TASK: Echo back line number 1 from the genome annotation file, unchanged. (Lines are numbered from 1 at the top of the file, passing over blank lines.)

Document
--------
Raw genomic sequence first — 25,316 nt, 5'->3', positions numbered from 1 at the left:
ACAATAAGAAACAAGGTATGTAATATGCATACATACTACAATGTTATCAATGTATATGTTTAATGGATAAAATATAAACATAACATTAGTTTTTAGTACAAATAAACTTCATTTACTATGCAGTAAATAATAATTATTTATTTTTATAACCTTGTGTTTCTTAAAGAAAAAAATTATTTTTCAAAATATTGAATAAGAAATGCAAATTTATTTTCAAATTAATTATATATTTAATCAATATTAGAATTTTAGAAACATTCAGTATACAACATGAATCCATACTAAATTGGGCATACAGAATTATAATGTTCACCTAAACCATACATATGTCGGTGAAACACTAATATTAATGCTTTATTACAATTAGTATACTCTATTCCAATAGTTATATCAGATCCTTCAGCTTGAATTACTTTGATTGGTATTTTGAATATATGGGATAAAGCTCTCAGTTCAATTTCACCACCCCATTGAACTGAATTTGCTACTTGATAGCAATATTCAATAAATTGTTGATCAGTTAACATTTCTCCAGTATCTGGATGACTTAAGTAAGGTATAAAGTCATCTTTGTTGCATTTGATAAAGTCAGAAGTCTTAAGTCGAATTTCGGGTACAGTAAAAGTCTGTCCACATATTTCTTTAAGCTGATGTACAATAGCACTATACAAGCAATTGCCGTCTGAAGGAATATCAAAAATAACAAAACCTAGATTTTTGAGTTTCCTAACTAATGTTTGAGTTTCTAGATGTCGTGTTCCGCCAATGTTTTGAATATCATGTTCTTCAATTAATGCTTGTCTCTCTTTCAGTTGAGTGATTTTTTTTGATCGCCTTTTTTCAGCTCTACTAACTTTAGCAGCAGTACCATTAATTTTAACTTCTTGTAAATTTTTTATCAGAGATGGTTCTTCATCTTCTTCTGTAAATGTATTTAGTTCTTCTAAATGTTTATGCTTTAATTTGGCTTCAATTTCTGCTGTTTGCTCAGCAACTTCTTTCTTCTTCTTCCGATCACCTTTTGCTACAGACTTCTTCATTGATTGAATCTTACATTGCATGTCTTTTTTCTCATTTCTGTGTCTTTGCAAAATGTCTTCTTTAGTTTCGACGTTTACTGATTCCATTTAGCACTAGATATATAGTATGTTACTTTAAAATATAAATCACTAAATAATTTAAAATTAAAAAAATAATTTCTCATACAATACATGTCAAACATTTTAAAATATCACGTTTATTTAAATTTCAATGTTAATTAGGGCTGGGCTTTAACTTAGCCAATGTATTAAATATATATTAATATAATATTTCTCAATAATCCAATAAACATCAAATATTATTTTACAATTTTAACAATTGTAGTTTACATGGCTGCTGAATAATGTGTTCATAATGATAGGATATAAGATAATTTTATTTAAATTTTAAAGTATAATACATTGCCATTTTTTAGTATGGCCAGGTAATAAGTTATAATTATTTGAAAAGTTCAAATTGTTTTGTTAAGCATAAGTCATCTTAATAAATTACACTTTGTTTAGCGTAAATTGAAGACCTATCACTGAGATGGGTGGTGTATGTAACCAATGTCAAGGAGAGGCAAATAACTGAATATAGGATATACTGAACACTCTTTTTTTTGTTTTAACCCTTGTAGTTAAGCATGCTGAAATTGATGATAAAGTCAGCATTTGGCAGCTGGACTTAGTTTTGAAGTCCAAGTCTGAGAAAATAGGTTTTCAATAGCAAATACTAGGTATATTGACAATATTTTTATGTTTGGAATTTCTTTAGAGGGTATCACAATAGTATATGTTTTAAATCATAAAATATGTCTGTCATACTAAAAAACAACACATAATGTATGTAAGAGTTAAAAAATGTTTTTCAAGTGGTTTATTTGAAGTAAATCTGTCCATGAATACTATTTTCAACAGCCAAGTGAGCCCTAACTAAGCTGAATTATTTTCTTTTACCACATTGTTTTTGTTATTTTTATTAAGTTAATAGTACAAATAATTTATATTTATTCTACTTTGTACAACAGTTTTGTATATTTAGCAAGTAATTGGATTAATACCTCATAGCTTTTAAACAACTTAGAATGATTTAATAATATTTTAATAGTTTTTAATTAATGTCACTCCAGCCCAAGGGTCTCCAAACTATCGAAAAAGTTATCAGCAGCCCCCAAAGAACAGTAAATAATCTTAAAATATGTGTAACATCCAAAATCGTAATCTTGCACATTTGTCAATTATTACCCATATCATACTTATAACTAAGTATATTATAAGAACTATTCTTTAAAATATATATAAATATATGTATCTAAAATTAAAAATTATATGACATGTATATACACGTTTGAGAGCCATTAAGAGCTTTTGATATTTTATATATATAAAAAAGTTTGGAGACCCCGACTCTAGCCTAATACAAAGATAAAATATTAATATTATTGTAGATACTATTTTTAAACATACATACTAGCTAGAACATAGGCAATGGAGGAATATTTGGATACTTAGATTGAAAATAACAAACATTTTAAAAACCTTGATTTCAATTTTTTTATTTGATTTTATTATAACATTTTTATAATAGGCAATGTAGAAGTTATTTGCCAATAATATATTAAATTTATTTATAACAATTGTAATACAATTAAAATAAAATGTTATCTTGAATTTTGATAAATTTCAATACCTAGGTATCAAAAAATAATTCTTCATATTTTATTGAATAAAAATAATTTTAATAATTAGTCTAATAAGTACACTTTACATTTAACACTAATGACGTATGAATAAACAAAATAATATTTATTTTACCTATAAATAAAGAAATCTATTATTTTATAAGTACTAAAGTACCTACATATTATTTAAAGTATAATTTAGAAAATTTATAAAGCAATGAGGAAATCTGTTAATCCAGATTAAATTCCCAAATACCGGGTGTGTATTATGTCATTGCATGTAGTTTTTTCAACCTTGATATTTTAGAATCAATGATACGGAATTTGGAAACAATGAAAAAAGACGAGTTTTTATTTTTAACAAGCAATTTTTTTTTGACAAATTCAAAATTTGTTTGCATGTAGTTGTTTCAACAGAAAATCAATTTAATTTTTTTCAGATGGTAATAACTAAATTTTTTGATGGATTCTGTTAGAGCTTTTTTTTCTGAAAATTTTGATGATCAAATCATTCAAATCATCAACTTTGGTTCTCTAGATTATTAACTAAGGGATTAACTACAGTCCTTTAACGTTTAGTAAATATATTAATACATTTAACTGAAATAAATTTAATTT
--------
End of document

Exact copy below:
Raw genomic sequence first — 25,316 nt, 5'->3', positions numbered from 1 at the left: